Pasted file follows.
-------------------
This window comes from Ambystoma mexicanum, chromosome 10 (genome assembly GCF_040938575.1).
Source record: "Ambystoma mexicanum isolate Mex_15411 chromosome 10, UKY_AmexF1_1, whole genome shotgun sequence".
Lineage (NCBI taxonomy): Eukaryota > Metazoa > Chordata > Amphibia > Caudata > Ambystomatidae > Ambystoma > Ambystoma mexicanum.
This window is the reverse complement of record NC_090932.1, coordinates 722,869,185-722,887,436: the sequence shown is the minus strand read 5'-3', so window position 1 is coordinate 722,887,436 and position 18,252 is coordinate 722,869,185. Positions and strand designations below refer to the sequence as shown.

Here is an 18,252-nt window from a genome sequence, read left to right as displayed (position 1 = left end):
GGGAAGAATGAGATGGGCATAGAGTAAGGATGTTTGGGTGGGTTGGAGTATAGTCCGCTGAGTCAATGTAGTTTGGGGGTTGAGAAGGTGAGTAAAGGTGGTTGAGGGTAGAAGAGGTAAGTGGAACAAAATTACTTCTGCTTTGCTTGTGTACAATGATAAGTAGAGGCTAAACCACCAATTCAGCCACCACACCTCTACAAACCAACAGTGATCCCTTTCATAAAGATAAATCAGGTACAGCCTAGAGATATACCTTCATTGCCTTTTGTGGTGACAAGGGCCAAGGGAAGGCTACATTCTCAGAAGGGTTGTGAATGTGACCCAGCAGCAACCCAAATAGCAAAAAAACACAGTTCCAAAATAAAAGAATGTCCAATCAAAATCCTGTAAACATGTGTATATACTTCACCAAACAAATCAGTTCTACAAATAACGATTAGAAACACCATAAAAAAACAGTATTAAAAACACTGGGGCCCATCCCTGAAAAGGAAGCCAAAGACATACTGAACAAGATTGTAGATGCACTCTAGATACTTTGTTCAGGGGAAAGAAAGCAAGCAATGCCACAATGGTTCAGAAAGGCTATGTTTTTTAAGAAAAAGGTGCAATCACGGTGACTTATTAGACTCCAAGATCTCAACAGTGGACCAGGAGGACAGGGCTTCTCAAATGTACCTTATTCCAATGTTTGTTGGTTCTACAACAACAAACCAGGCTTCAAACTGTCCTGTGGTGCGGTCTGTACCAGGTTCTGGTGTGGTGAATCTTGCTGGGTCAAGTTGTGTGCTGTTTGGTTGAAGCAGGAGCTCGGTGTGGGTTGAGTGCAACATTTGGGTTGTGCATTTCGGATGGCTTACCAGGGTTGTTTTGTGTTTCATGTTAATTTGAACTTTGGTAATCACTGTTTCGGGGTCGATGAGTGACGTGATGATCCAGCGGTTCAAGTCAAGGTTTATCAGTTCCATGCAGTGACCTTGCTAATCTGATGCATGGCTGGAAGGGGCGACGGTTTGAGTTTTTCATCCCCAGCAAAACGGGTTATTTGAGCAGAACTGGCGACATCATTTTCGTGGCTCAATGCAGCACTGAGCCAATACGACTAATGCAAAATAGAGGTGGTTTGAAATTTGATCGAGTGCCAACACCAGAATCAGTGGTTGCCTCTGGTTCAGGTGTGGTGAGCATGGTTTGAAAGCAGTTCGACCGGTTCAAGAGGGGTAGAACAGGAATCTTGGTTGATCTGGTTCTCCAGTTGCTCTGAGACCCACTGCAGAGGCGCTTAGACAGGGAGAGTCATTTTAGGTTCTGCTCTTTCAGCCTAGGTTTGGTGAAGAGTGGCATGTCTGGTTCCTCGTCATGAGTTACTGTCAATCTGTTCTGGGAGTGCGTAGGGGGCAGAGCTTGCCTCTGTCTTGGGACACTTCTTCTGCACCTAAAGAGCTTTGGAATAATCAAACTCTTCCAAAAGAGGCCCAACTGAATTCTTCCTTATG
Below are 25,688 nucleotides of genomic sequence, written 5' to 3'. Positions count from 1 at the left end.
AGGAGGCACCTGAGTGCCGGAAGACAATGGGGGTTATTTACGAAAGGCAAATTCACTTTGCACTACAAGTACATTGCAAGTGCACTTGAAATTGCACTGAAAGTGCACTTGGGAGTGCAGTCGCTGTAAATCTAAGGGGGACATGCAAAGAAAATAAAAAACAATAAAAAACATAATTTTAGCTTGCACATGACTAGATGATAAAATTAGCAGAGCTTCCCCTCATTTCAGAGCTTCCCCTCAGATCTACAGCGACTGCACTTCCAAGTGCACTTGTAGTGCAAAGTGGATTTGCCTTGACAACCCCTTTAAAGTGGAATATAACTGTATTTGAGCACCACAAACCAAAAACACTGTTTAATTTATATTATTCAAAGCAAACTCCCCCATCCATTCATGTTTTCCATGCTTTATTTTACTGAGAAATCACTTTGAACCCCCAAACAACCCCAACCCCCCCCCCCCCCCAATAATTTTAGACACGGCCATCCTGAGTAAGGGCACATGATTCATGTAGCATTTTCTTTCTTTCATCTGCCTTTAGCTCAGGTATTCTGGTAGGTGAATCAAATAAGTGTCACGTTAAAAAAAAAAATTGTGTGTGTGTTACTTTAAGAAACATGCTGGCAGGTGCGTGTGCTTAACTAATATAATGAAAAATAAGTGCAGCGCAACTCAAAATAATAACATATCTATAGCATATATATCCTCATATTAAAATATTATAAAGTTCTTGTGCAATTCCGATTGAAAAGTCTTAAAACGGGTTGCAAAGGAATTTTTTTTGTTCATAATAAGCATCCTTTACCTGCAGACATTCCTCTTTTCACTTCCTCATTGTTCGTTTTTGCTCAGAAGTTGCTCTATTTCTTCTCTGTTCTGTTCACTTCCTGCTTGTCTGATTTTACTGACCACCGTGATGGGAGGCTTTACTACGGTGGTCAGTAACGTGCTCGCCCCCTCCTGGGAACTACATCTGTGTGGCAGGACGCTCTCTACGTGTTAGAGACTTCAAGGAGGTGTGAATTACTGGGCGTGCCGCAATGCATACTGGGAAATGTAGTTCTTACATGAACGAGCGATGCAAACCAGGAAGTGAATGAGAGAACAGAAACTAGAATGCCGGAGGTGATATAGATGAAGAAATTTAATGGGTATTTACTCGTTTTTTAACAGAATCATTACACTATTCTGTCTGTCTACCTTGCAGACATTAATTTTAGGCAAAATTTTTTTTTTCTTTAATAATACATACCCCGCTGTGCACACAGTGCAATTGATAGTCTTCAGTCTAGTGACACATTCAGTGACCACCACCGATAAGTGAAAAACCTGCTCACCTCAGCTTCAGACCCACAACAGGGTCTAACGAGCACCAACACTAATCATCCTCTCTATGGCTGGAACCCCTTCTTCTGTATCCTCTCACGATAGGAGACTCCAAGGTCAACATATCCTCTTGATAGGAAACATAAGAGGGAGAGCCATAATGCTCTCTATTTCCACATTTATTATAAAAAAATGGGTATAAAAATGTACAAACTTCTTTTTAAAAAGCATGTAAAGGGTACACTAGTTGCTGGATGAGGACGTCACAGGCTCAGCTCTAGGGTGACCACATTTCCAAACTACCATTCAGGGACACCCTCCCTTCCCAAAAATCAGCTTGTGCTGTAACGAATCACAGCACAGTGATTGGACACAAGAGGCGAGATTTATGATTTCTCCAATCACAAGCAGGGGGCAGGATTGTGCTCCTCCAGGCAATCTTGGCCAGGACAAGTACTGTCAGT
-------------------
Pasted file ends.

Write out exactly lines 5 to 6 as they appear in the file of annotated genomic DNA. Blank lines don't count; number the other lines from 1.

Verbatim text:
Here is an 18,252-nt window from a genome sequence, read left to right as displayed (position 1 = left end):
GGGAAGAATGAGATGGGCATAGAGTAAGGATGTTTGGGTGGGTTGGAGTATAGTCCGCTGAGTCAATGTAGTTTGGGGGTTGAGAAGGTGAGTAAAGGTGGTTGAGGGTAGAAGAGGTAAGTGGAACAAAATTACTTCTGCTTTGCTTGTGTACAATGATAAGTAGAGGCTAAACCACCAATTCAGCCACCACACCTCTACAAACCAACAGTGATCCCTTTCATAAAGATAAATCAGGTACAGCCTAGAGATATACCTTCATTGCCTTTTGTGGTGACAAGGGCCAAGGGAAGGCTACATTCTCAGAAGGGTTGTGAATGTGACCCAGCAGCAACCCAAATAGCAAAAAAACACAGTTCCAAAATAAAAGAATGTCCAATCAAAATCCTGTAAACATGTGTATATACTTCACCAAACAAATCAGTTCTACAAATAACGATTAGAAACACCATAAAAAAACAGTATTAAAAACACTGGGGCCCATCCCTGAAAAGGAAGCCAAAGACATACTGAACAAGATTGTAGATGCACTCTAGATACTTTGTTCAGGGGAAAGAAAGCAAGCAATGCCACAATGGTTCAGAAAGGCTATGTTTTTTAAGAAAAAGGTGCAATCACGGTGACTTATTAGACTCCAAGATCTCAACAGTGGACCAGGAGGACAGGGCTTCTCAAATGTACCTTATTCCAATGTTTGTTGGTTCTACAACAACAAACCAGGCTTCAAACTGTCCTGTGGTGCGGTCTGTACCAGGTTCTGGTGTGGTGAATCTTGCTGGGTCAAGTTGTGTGCTGTTTGGTTGAAGCAGGAGCTCGGTGTGGGTTGAGTGCAACATTTGGGTTGTGCATTTCGGATGGCTTACCAGGGTTGTTTTGTGTTTCATGTTAATTTGAACTTTGGTAATCACTGTTTCGGGGTCGATGAGTGACGTGATGATCCAGCGGTTCAAGTCAAGGTTTATCAGTTCCATGCAGTGACCTTGCTAATCTGATGCATGGCTGGAAGGGGCGACGGTTTGAGTTTTTCATCCCCAGCAAAACGGGTTATTTGAGCAGAACTGGCGACATCATTTTCGTGGCTCAATGCAGCACTGAGCCAATACGACTAATGCAAAATAGAGGTGGTTTGAAATTTGATCGAGTGCCAACACCAGAATCAGTGGTTGCCTCTGGTTCAGGTGTGGTGAGCATGGTTTGAAAGCAGTTCGACCGGTTCAAGAGGGGTAGAACAGGAATCTTGGTTGATCTGGTTCTCCAGTTGCTCTGAGACCCACTGCAGAGGCGCTTAGACAGGGAGAGTCATTTTAGGTTCTGCTCTTTCAGCCTAGGTTTGGTGAAGAGTGGCATGTCTGGTTCCTCGTCATGAGTTACTGTCAATCTGTTCTGGGAGTGCGTAGGGGGCAGAGCTTGCCTCTGTCTTGGGACACTTCTTCTGCACCTAAAGAGCTTTGGAATAATCAAACTCTTCCAAAAGAGGCCCAACTGAATTCTTCCTTATG